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Evaluation of Tea Extract as an Inhibitor of Oxidative Stress in Prostate Cells

Zhang et al. | Jan 22, 2019

Evaluation of Tea Extract as an Inhibitor of Oxidative Stress in Prostate Cells

One important factor that contributes to human cancers is accumulated damage to cells' DNA due to the oxidative stress caused by free radicals. In this study, the authors investigate the effects of several different tea leaf extracts on oxidative stress in cultured human prostate cells to see if antioxidants in the tea leaves could help protect cells from this type of DNA damage. They found that all four types of tea extract (as well as direct application of the antioxidant EGCG) improved the outcomes for the cultured cells, with white tea extract having the strongest effect. This research suggests that tea extracts and the antioxidants that they contain may have applications in the treatment of the many diseases associated with cellular DNA damage, including cancer.

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Developing a Method to Remove Inorganic Arsenic from Rice with Natural Substances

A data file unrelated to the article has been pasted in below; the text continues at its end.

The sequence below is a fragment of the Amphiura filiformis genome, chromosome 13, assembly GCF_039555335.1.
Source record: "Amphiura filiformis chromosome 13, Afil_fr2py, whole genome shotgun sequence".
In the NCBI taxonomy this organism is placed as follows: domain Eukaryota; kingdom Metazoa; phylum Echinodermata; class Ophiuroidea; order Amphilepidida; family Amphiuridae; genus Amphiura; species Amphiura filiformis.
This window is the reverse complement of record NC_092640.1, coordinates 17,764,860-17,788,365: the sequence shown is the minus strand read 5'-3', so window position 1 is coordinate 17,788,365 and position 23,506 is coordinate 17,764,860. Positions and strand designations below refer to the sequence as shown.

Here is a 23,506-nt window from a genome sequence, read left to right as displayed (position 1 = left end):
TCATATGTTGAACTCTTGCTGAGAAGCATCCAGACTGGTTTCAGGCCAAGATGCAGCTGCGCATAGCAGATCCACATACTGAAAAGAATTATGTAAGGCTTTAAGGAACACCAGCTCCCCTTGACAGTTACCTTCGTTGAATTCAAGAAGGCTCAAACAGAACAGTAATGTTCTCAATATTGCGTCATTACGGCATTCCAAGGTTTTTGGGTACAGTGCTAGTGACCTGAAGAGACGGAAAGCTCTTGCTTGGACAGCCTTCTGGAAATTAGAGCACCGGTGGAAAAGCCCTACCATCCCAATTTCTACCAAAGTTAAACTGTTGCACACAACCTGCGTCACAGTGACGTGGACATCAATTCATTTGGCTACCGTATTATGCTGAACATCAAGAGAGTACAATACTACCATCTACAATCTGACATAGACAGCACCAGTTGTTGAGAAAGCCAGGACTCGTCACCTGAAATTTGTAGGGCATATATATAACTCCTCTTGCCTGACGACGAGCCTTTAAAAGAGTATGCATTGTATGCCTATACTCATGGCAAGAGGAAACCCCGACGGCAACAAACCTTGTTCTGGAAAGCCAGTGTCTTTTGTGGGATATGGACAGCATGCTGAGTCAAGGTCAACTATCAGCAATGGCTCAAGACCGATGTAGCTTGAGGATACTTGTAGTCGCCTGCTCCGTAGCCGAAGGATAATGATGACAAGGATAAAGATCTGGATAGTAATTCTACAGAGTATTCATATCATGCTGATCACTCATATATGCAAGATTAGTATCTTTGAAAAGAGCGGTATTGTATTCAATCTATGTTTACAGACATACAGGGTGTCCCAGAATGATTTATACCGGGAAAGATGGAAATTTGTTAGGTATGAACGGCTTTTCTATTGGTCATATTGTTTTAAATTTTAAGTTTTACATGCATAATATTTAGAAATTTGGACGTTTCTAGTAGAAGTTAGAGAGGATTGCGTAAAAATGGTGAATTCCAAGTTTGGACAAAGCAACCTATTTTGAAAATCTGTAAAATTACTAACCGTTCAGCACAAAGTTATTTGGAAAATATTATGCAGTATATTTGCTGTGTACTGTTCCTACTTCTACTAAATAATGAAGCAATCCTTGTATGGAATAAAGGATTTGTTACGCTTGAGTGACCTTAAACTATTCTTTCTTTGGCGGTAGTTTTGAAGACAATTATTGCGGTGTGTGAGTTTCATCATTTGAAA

Mukai et al. | Oct 27, 2020

Developing a Method to Remove Inorganic Arsenic from Rice with Natural Substances

In this study, the authors tested different approaches for removing arsenic from rice. Due to higher arsenic levels in water, some areas grow rice with higher levels as well. This is a health hazard and so developing methods to remove arsenic from the rice will be helpful to many. Using a rapid arsenic kit, the authors found that activated charcoal was the most effective at removing arsenic from rice.

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FCRL3 Gene Association with Asthma and Allergic Rhinitis

Sheikh et al. | Aug 05, 2020

FCRL3 Gene Association with Asthma and Allergic Rhinitis

This study sought to determine if there is an association between the single nucleotide polymorphism rs7528684 of the Fc receptor-like-3 (FCRL3) gene and asthma or allergic rhinitis (AR). Based on previous studies in an Asian population, we hypothesized that participants with an AA genotype of FCRL3 would be more likely to have asthma and/or allergic rhinitis. To test the hypothesis, surveys were administered to participants, and genotyping was performed on spit samples via PCR, restriction digest, and gel electrophoresis.

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The Effect of Cooking Method on the Amount of Fat in an Egg

Srinivasan et al. | Dec 01, 2014

The Effect of Cooking Method on the Amount of Fat in an Egg

Fat can be chemically altered during cooking through a process called lipid oxidation, which can have a negative impact on health. In this study, the authors measured the extracted fat in raw, fried and hard-boiled eggs and found that cooking eggs to a higher temperature resulted in a lower amount of extracted fat, indicating a greater amount of oxidized fat.